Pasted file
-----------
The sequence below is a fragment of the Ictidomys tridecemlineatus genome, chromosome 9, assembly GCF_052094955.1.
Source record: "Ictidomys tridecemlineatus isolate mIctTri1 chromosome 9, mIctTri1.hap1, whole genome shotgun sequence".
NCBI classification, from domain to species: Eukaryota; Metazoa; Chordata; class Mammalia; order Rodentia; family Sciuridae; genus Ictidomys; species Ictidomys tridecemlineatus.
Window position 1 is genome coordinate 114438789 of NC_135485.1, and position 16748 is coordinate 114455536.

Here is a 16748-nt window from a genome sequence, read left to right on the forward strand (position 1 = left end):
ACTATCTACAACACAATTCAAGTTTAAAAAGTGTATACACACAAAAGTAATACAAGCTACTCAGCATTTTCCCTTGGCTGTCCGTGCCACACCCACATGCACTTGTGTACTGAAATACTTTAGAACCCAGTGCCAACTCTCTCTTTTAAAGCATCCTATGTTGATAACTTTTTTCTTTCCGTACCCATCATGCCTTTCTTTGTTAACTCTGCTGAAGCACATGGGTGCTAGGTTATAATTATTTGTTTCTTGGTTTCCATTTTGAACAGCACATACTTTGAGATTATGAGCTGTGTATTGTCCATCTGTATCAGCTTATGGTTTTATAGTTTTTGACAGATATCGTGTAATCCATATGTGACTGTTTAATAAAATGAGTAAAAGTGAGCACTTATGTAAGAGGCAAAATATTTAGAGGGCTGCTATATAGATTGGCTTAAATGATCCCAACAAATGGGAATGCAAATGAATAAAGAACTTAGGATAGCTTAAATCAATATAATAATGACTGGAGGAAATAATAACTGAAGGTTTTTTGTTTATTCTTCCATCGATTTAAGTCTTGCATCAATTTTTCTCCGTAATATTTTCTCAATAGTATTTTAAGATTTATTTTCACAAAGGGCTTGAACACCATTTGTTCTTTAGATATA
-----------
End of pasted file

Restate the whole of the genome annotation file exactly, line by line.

The sequence below is a fragment of the Ictidomys tridecemlineatus genome, chromosome 9, assembly GCF_052094955.1.
Source record: "Ictidomys tridecemlineatus isolate mIctTri1 chromosome 9, mIctTri1.hap1, whole genome shotgun sequence".
NCBI classification, from domain to species: Eukaryota; Metazoa; Chordata; class Mammalia; order Rodentia; family Sciuridae; genus Ictidomys; species Ictidomys tridecemlineatus.
Window position 1 is genome coordinate 114438789 of NC_135485.1, and position 16748 is coordinate 114455536.

Here is a 16748-nt window from a genome sequence, read left to right on the forward strand (position 1 = left end):
ACTATCTACAACACAATTCAAGTTTAAAAAGTGTATACACACAAAAGTAATACAAGCTACTCAGCATTTTCCCTTGGCTGTCCGTGCCACACCCACATGCACTTGTGTACTGAAATACTTTAGAACCCAGTGCCAACTCTCTCTTTTAAAGCATCCTATGTTGATAACTTTTTTCTTTCCGTACCCATCATGCCTTTCTTTGTTAACTCTGCTGAAGCACATGGGTGCTAGGTTATAATTATTTGTTTCTTGGTTTCCATTTTGAACAGCACATACTTTGAGATTATGAGCTGTGTATTGTCCATCTGTATCAGCTTATGGTTTTATAGTTTTTGACAGATATCGTGTAATCCATATGTGACTGTTTAATAAAATGAGTAAAAGTGAGCACTTATGTAAGAGGCAAAATATTTAGAGGGCTGCTATATAGATTGGCTTAAATGATCCCAACAAATGGGAATGCAAATGAATAAAGAACTTAGGATAGCTTAAATCAATATAATAATGACTGGAGGAAATAATAACTGAAGGTTTTTTGTTTATTCTTCCATCGATTTAAGTCTTGCATCAATTTTTCTCCGTAATATTTTCTCAATAGTATTTTAAGATTTATTTTCACAAAGGGCTTGAACACCATTTGTTCTTTAGATATA